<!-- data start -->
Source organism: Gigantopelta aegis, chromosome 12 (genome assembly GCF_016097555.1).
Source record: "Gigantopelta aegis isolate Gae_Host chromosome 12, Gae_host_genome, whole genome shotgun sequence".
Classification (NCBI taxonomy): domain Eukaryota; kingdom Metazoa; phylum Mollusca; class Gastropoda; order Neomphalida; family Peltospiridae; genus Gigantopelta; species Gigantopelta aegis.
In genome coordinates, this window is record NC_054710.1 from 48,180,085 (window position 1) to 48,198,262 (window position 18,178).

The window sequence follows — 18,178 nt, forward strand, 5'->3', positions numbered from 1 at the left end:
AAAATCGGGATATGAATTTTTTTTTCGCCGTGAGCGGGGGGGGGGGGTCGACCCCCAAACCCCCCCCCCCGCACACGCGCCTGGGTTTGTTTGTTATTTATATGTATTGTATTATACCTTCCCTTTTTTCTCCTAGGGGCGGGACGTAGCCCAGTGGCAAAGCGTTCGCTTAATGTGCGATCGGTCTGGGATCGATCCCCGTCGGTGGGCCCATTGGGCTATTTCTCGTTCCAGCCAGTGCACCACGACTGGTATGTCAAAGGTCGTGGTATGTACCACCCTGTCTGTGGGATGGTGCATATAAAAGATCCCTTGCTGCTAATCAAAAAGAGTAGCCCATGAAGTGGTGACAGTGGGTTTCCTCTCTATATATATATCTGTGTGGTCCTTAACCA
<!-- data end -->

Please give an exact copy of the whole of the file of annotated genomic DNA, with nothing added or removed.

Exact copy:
Source organism: Gigantopelta aegis, chromosome 12 (genome assembly GCF_016097555.1).
Source record: "Gigantopelta aegis isolate Gae_Host chromosome 12, Gae_host_genome, whole genome shotgun sequence".
Classification (NCBI taxonomy): domain Eukaryota; kingdom Metazoa; phylum Mollusca; class Gastropoda; order Neomphalida; family Peltospiridae; genus Gigantopelta; species Gigantopelta aegis.
In genome coordinates, this window is record NC_054710.1 from 48,180,085 (window position 1) to 48,198,262 (window position 18,178).

The window sequence follows — 18,178 nt, forward strand, 5'->3', positions numbered from 1 at the left end:
AAAATCGGGATATGAATTTTTTTTTCGCCGTGAGCGGGGGGGGGGGGTCGACCCCCAAACCCCCCCCCCCGCACACGCGCCTGGGTTTGTTTGTTATTTATATGTATTGTATTATACCTTCCCTTTTTTCTCCTAGGGGCGGGACGTAGCCCAGTGGCAAAGCGTTCGCTTAATGTGCGATCGGTCTGGGATCGATCCCCGTCGGTGGGCCCATTGGGCTATTTCTCGTTCCAGCCAGTGCACCACGACTGGTATGTCAAAGGTCGTGGTATGTACCACCCTGTCTGTGGGATGGTGCATATAAAAGATCCCTTGCTGCTAATCAAAAAGAGTAGCCCATGAAGTGGTGACAGTGGGTTTCCTCTCTATATATATATCTGTGTGGTCCTTAACCA